December 11, 2014
Following yesterday’s blog post, “KPC – “Keeping Parents Clueless” With Text Messaging“, a visitor to What’s On My PC pointed me in the direction of the Urban Dictionary that you may find to be helpful; and, if anything quite entertaining. Just beware, some definitions may be for your eyes only.
Urban Dictionary is a crowdsourced online dictionary of slang words and phrases that was founded in 1999 as a parody of Dictionary.com by then-college freshman Aaron Peckham. At the start of 2014, the dictionary featured over seven million definitions, while 2,000 new daily entries were being added. In November 2014, the Advertise page of the website states that, on a monthly basis, Urban Dictionary averages 72 million impressions and 18 million unique readers. Anyone with either a Facebook or Gmail account can make a submission to the dictionary, and all entries are reviewed and rated by volunteer editors and site visitors… Source: Wikipedia
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September 27, 2010
Recently I posted an article about Google’s dictionary (titled: Did you know Google has a dictionary?) that was quite popular. To add to your dictionary collection, I encourage you take a look at another online dictionary, called Definir.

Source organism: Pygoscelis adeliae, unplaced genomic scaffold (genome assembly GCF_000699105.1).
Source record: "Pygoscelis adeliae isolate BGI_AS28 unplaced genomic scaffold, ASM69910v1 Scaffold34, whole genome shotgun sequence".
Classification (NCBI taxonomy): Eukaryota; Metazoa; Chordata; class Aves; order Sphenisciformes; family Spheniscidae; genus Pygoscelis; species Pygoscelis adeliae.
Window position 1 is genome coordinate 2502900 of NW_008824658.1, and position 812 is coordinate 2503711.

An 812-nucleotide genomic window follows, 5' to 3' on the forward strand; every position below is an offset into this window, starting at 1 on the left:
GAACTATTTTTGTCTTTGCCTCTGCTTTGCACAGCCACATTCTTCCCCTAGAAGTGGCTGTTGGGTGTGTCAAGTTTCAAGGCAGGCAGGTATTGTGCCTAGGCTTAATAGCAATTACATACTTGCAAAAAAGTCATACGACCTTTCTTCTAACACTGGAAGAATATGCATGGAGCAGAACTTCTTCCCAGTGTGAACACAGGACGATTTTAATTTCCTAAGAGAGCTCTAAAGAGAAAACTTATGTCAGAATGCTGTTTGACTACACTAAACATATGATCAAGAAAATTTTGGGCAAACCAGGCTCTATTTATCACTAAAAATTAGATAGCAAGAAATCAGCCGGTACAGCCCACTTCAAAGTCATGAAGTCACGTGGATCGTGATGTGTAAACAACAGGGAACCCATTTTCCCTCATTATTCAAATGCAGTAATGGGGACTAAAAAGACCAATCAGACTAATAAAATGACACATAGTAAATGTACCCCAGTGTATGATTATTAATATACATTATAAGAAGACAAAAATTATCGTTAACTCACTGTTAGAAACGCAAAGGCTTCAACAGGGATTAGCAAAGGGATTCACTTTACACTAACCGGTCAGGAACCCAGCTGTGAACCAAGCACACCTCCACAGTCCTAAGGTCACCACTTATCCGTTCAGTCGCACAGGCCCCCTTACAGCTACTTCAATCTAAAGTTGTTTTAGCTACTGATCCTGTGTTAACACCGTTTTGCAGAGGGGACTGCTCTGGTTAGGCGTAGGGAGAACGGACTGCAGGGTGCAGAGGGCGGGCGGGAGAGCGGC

Definr.com is a fast, free dictionary based on Princeton’s open WordNet 2.0.
The website framework is Ruby on Rails. Looking up words in a dictionary is easy, so we do that with MySQL and cache the top 10,000 definitions in memory.
Doing word completion (a.k.a. auto-complete, auto-suggest, globbing) is not easy, at least not when you have to search through 200,000 words for every keystroke. So our word completion is done in a C module for Ruby, and the word completion server is separate from the rest of the site.
With the DefinrBot algorithm, we can do 190,000 word completions per second without caching, and that translates to about 10,000 completions per second once the Ruby layer is factored in.
Definir is available as a Firefox extension or you can drag Definir to your Firefox toolbar, where you can look up words on the fly. I tested the toolbar bookmarklet in Google Chrome, and it worked there, as well.
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